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Biomedical engineers land second place in NIH’s DEBUT challenge

Biomedical engineers land second place in NIH’s DEBUT challenge

Above: Left to right, biomedical engineering students Mohammad Mousa, John Tobey and Barrett Anderies pose for a photo with Professor Marco Santello, director of the School of Biological and Health Systems Engineering and Dr. Rami Aoun, of the Mayo Clinic’s Department of Neurological Surgery at the SBHSE capstone project showcase in April 2017. Photo courtesy of Barrett Anderies

The layout and organization of each individual’s brain is unique, meaning the portions controlling language, sensory input and movement vary from person to person. Because of these subtle differences, brain surgery requires mapping important function areas to ensure a safe procedure.

A team of biomedical engineering students looking to make surgeries safer recently landed second place in the Design by Biomedical Undergraduate Teams challenge for their innovative 3D brain mapping tool, called NeuroMap. The challenge, which “recognizes undergraduate excellence in biomedical design and innovation,” is a joint effort between the National Institutes of Health’s National Institute of Biomedical Imaging and Bioengineering and VentureWell, a nonprofit that helps faculty and student innovators turn their ideas into successful, socially-conscious businesses.

The student team, comprised of biomedical engineering graduates Barrett Anderies, Mohammad Mousa and John Tobey, were awarded $15,000 for their design of their 3D mapping tool, which began as the team’s capstone project. NeuroMap digitizes brain mapping, allowing surgeons to test whether brain tissue controls a critical area while applying digital tags to the surface of the brain. The digital tags would then provide warning cues if surgical tools approach tagged areas, allowing surgeons to operate without referencing a brain map.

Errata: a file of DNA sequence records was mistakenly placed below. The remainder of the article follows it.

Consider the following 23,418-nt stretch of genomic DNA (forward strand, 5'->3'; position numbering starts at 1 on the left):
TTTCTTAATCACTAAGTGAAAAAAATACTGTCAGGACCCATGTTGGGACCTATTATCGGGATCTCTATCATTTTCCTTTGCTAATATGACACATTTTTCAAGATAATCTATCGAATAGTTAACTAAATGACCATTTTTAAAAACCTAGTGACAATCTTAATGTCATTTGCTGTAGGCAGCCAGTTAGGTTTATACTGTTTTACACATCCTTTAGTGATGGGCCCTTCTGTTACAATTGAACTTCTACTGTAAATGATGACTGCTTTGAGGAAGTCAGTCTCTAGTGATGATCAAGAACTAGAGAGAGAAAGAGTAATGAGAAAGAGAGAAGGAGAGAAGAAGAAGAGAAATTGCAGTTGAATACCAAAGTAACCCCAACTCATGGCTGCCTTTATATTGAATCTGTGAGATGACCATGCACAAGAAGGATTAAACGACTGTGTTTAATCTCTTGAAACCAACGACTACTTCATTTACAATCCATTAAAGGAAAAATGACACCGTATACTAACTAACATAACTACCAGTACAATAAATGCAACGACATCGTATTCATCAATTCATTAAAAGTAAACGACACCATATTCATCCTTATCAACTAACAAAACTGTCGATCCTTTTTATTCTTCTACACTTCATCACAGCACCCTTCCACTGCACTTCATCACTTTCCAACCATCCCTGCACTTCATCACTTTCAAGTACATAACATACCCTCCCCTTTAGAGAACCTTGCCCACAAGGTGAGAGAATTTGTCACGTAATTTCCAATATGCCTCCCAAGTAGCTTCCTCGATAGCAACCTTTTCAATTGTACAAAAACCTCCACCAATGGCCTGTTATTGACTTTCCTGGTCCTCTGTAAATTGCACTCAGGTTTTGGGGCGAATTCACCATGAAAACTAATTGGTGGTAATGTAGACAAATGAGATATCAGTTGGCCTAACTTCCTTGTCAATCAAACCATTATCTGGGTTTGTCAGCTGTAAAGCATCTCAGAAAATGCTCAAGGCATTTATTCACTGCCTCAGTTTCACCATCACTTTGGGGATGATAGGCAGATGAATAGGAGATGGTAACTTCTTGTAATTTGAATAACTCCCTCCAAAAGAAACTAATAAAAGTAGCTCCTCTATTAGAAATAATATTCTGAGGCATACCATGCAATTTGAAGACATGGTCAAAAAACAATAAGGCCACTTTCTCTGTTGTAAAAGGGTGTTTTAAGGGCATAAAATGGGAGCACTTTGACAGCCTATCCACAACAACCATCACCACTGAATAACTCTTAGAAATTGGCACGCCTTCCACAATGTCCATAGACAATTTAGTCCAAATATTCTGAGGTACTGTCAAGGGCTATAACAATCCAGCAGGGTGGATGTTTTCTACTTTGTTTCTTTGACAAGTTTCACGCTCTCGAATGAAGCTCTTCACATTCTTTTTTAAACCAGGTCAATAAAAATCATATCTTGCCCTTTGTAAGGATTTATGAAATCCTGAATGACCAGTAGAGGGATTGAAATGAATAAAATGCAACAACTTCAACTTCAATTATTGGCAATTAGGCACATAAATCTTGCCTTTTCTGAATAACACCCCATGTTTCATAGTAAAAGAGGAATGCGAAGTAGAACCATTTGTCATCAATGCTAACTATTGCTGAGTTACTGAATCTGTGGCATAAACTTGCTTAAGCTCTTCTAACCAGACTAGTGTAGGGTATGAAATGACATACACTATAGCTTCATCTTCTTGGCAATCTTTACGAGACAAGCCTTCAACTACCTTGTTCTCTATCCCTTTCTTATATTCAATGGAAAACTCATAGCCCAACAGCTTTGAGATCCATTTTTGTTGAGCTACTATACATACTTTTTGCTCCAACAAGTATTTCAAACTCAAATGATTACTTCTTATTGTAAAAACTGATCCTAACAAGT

Achieving a second place award in the NIH DEBUT is very exciting for us,” says Tobey, who is currently working toward his master’s degree in biomedical engineering at ASU. “It is an acknowledgment of our hard work and an extremely welcome accolade.”

This award holds great meaning to us,” says Mousa. “It is very humbling to receive recognition for the work we have accomplished in the last year.”

Though the trio were undergraduates when they completed the project, all three have graduated with their bachelor’s degrees in biomedical engineering. Anderies, who dual-majored in mathematics and biomedical engineering, recently completed a summer internship at the Mayo Clinic and Mousa is enrolled at the University of Arizona’s College of Medicine to attain his medical degree. In addition to his master’s work, Tobey also works as a student researcher in biomedical engineering Assistant Professor Vikram Kodibagkar’s ProBE Lab. Upon finishing his master’s degree in spring 2018, he plans to enroll in ASU’s biomedical engineering doctorate program under Kodibagkar’s guidance. Anderies was recently offered a full-time position at Mayo and plans to continue developing NeuroMap. 

The competition’s submissions were judged on the significance of the problem being addressed; impact on potential users and clinical care; innovative design and the functionality of the prototype.

The team plan to accept their award in October during the Annual Meeting of the Biomedical Engineering Society, held in Phoenix, Arizona.

Learn more about NeuroMap below:


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